The bus finally came and we decided to sit downstairs for a minute before realizing that it was not air-conditioned. We moved to the upper deck, figuring at least there would be a breeze. We settled in and started listening (with ear buds given to us by the bus driver) to the information about the monuments, statues, museums and parks that we passed. In between the pre-recorded information, they played the same song by a female portuguese fado singer that was beautiful and interesting and made you feel like you were immersed in Portuguese culture. Well, at least at first. After listening to that song for about an hour it lost some of it’s charm.

Just as we started our tour, Chad realized that he had a work meeting an hour and a half later. We were both very glad to have the next day to finish our tour because it was really interesting to see and hear all about the sites of Lisbon.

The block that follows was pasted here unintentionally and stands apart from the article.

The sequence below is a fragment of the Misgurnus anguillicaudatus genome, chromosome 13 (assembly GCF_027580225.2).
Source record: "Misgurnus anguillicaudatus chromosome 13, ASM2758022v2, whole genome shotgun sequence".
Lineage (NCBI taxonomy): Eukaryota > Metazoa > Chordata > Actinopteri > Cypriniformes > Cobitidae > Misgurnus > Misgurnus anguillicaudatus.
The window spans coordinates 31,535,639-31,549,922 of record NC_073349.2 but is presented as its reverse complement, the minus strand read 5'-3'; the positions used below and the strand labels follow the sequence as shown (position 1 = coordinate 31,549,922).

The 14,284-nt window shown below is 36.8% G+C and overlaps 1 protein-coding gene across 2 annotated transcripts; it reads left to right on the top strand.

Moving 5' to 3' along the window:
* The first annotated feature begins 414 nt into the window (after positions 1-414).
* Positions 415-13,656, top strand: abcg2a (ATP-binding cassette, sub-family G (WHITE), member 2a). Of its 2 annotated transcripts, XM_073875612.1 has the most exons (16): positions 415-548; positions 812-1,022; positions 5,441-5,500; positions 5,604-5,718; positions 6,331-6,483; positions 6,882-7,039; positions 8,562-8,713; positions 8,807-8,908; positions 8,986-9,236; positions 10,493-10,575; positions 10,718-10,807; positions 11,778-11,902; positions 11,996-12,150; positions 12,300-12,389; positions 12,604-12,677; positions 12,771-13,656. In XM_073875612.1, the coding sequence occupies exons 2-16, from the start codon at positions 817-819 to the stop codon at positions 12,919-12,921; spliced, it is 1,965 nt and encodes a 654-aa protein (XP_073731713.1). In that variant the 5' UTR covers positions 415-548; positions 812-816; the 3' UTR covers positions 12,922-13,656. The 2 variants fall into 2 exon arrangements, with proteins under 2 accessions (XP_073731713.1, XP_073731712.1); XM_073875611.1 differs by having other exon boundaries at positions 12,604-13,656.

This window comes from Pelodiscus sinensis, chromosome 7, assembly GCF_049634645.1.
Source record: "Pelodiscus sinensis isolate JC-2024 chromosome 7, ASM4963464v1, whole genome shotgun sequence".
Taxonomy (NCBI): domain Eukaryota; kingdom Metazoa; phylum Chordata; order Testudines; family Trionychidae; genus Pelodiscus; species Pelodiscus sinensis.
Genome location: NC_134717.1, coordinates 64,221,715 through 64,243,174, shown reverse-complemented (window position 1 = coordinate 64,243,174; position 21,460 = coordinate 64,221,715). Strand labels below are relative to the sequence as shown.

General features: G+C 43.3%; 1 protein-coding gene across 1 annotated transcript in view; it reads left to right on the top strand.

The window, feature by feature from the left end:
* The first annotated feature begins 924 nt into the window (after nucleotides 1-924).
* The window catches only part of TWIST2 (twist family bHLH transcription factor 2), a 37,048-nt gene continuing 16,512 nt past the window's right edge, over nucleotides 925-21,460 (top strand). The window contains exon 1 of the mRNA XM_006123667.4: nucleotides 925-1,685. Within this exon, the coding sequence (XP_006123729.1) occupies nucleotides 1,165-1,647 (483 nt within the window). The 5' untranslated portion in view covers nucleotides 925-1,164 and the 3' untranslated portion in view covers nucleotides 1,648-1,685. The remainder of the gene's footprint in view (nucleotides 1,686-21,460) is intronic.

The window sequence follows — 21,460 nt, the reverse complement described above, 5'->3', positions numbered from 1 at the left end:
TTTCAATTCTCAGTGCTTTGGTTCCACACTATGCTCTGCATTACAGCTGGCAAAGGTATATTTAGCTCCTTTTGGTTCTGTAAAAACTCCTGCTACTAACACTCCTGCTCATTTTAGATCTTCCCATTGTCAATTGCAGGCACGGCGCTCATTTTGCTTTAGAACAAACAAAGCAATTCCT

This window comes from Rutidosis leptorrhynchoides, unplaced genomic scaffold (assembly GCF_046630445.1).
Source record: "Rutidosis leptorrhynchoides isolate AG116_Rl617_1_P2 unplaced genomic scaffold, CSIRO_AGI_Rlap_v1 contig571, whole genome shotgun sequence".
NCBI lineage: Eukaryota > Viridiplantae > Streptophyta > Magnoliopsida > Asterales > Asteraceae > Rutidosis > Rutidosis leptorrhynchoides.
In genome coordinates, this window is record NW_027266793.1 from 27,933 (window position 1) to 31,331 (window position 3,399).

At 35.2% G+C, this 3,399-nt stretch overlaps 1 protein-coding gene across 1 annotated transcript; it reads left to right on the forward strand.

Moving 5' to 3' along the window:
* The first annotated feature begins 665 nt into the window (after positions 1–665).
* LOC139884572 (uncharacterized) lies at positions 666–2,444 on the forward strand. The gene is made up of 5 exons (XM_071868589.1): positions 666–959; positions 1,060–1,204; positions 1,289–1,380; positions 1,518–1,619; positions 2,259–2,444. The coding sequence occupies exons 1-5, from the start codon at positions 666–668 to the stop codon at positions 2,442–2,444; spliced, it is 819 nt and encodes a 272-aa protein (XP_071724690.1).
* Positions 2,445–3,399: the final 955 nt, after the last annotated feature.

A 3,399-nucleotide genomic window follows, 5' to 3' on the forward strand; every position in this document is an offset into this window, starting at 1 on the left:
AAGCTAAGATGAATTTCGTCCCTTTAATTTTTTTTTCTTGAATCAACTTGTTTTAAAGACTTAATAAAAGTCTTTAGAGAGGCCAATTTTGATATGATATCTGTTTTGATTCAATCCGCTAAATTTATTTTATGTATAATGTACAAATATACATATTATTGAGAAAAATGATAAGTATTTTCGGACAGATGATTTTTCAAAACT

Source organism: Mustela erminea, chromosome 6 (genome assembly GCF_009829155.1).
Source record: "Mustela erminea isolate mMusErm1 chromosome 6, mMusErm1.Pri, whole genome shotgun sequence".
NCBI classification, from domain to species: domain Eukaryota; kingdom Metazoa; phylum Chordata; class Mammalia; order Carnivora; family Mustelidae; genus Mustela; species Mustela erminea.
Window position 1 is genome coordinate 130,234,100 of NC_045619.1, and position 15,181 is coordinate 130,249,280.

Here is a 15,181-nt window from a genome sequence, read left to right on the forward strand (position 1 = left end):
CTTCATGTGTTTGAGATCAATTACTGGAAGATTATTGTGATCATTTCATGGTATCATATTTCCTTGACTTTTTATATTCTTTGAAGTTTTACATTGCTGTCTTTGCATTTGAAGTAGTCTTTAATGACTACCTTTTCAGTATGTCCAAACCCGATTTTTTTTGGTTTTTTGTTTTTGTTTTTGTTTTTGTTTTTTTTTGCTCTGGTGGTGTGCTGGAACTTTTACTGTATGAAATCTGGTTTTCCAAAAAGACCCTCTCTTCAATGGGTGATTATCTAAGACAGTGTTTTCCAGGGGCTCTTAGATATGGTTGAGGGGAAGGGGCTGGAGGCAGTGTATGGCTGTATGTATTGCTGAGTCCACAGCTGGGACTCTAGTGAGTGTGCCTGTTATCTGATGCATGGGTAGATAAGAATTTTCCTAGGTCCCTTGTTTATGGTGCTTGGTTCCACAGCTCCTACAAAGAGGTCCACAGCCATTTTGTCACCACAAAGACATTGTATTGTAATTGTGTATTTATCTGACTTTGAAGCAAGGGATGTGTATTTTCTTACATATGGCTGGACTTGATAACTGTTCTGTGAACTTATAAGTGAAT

The next day we got a late start, but we still got to complete the red line of the tour. At first, I felt like a total tourist and it made me cringe slightly inside… here I was on a obnoxious bright colored, double decker tour bus… it was something I had never thought I would do. I always thought I would be the traveler that would have her Lonely Planet guide out, walking around to find all the sites that I wanted to see and learn about. I have to be honest though, I loved this tour! It gave me enough information about everything on the route to help me decide what I really wanted to spend my time checking out more in depth. And on a much more important note… Traveling around the sites on a bus with a toddler is much more comfortable for all involved. Zoë loved the bus ride and saying “Olá” to everyone we passed.

If you come to Lisbon, take a bus tour of the city, it’s up to you which company you would like to go with, but do it! It’s well worth your time and money.